Railway Children – Plugged In

positive elements

When the kids arrive in Oakworth and go to school, Headmistress Annie has some rules for all of them.

“First, respect for our elders. Second: Honesty at all times. Three, no fighting, no spitting, no biting. Four, most important of all, camaraderie.” Annie encourages her students, both longtime residents and newcomers, to stick together. to support each other. That’s what people should do in difficult times: be there to lift each other up.

Those are good rules. And while railway kids sees every law broken at some point, those rules (at least some of them) still form the moral foundation of the story.

Rule #4 is the most critical here, and we see many people supporting those around them. This is especially true of the Watts children, who stick together through adversity and form a strong bond with Annie’s son Thomas. Finally, all of Oakworth’s children unite for a good cause. Even the local thug joins in.

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However, the adults here are not so successful in showing real camaraderie – especially when dealing with the black GIs stationed nearby.

Oh, the British residents of Oakworth and neighboring towns are very accepting of the African Americans in their midst. They even reject an American suggestion that blacks should be primarily excluded from white taverns, restaurants and meeting places. (The military was still fairly strictly segregated, even in World War II.) But when locals refuse to separate their facilities, American military police don’t take it for granted: They break up such multiracial gatherings and beat up minority soldiers — even though those soldiers did wear the same uniform as them.

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Historically, such clashes between black American soldiers and white American MPs were not uncommon in Britain during World War II and racial tensions railway kids serves as a catalyst for important moral decisions made by both children and adults. As an adult says to Thomas, “All it takes for evil to flourish is for good to do nothing” (paraphrasing the famous quote attributed to Edmund Burke).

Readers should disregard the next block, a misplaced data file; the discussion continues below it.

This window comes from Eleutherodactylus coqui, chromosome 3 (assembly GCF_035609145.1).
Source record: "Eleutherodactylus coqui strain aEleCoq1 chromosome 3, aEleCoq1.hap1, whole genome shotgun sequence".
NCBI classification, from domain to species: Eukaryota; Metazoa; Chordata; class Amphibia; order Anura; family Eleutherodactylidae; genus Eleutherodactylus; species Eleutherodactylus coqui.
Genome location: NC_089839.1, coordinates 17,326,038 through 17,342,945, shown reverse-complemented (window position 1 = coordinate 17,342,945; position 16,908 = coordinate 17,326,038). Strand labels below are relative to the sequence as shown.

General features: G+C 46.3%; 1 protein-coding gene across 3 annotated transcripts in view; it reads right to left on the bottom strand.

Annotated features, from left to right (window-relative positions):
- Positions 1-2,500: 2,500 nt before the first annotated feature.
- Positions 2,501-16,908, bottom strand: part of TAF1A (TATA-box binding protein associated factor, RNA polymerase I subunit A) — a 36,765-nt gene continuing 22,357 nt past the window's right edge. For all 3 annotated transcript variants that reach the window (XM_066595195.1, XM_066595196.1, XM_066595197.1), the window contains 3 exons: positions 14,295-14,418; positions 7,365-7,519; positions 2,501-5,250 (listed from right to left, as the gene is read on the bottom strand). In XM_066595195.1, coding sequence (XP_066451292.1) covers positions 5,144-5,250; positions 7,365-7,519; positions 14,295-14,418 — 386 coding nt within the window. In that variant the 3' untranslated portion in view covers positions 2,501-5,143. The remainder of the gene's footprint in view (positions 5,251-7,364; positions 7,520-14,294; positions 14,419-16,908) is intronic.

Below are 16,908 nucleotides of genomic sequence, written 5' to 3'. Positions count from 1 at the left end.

[Spoiler Warning] When the film’s four central children learn that Abe is both 14 (he lied when he walked in) and ran away to escape prejudice and abuse from the MPs, they all agree that what Abe was exposed is not correct. But they argue about how to correct this mistake. Lily insists they must secretly help Abe escape. Thomas argues they should tell the adults in their midst.


“In this world you have to be smart, take risks, tell untruths,” says Lily. “It’s cold survival.”

“No,” says Thomas. “That’s called a Liar. And I’m not. Not now, never.”

It takes a while, but Thomas’ determination to tell the truth – to trust adults to do the right thing – gathers momentum and ultimately proves to be the right course. Indeed, Oakworth’s adults most of time prove conscientious and principled.

Oh, and we should first and foremost note the kindness of these adults who were willing to take in strangers’ children. “Providing new homes for evacuees is a national service,” proclaims one poster, and it was so.

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